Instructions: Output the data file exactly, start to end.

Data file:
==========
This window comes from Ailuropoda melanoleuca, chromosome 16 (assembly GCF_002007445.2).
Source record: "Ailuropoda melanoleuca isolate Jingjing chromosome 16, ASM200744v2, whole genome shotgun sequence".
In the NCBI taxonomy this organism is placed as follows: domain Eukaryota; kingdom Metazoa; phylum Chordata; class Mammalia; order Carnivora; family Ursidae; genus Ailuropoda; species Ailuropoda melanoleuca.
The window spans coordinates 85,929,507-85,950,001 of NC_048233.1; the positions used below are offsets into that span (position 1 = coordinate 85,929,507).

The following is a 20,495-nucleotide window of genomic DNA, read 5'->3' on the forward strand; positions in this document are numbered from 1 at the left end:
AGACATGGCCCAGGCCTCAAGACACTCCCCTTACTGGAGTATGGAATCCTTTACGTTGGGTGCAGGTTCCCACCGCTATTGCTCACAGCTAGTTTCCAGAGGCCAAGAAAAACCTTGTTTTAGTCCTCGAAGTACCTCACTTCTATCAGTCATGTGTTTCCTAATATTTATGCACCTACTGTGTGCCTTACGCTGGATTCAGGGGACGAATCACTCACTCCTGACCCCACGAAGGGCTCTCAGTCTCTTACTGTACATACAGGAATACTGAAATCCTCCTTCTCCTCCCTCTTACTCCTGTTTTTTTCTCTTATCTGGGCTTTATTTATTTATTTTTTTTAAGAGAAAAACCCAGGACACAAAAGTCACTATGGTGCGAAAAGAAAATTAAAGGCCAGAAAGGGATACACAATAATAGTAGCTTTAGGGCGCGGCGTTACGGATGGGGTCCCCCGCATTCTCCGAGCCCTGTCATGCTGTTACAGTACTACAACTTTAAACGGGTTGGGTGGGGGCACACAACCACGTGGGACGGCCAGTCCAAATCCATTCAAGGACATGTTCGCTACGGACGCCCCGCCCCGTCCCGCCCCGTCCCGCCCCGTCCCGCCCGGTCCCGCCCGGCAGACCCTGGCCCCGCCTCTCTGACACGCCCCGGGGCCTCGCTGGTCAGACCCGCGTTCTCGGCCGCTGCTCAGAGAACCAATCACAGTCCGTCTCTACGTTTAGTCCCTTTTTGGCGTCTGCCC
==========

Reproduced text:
This window comes from Ailuropoda melanoleuca, chromosome 16 (assembly GCF_002007445.2).
Source record: "Ailuropoda melanoleuca isolate Jingjing chromosome 16, ASM200744v2, whole genome shotgun sequence".
In the NCBI taxonomy this organism is placed as follows: domain Eukaryota; kingdom Metazoa; phylum Chordata; class Mammalia; order Carnivora; family Ursidae; genus Ailuropoda; species Ailuropoda melanoleuca.
The window spans coordinates 85,929,507-85,950,001 of NC_048233.1; the positions used below are offsets into that span (position 1 = coordinate 85,929,507).

The following is a 20,495-nucleotide window of genomic DNA, read 5'->3' on the forward strand; positions in this document are numbered from 1 at the left end:
AGACATGGCCCAGGCCTCAAGACACTCCCCTTACTGGAGTATGGAATCCTTTACGTTGGGTGCAGGTTCCCACCGCTATTGCTCACAGCTAGTTTCCAGAGGCCAAGAAAAACCTTGTTTTAGTCCTCGAAGTACCTCACTTCTATCAGTCATGTGTTTCCTAATATTTATGCACCTACTGTGTGCCTTACGCTGGATTCAGGGGACGAATCACTCACTCCTGACCCCACGAAGGGCTCTCAGTCTCTTACTGTACATACAGGAATACTGAAATCCTCCTTCTCCTCCCTCTTACTCCTGTTTTTTTCTCTTATCTGGGCTTTATTTATTTATTTTTTTTAAGAGAAAAACCCAGGACACAAAAGTCACTATGGTGCGAAAAGAAAATTAAAGGCCAGAAAGGGATACACAATAATAGTAGCTTTAGGGCGCGGCGTTACGGATGGGGTCCCCCGCATTCTCCGAGCCCTGTCATGCTGTTACAGTACTACAACTTTAAACGGGTTGGGTGGGGGCACACAACCACGTGGGACGGCCAGTCCAAATCCATTCAAGGACATGTTCGCTACGGACGCCCCGCCCCGTCCCGCCCCGTCCCGCCCCGTCCCGCCCGGTCCCGCCCGGCAGACCCTGGCCCCGCCTCTCTGACACGCCCCGGGGCCTCGCTGGTCAGACCCGCGTTCTCGGCCGCTGCTCAGAGAACCAATCACAGTCCGTCTCTACGTTTAGTCCCTTTTTGGCGTCTGCCC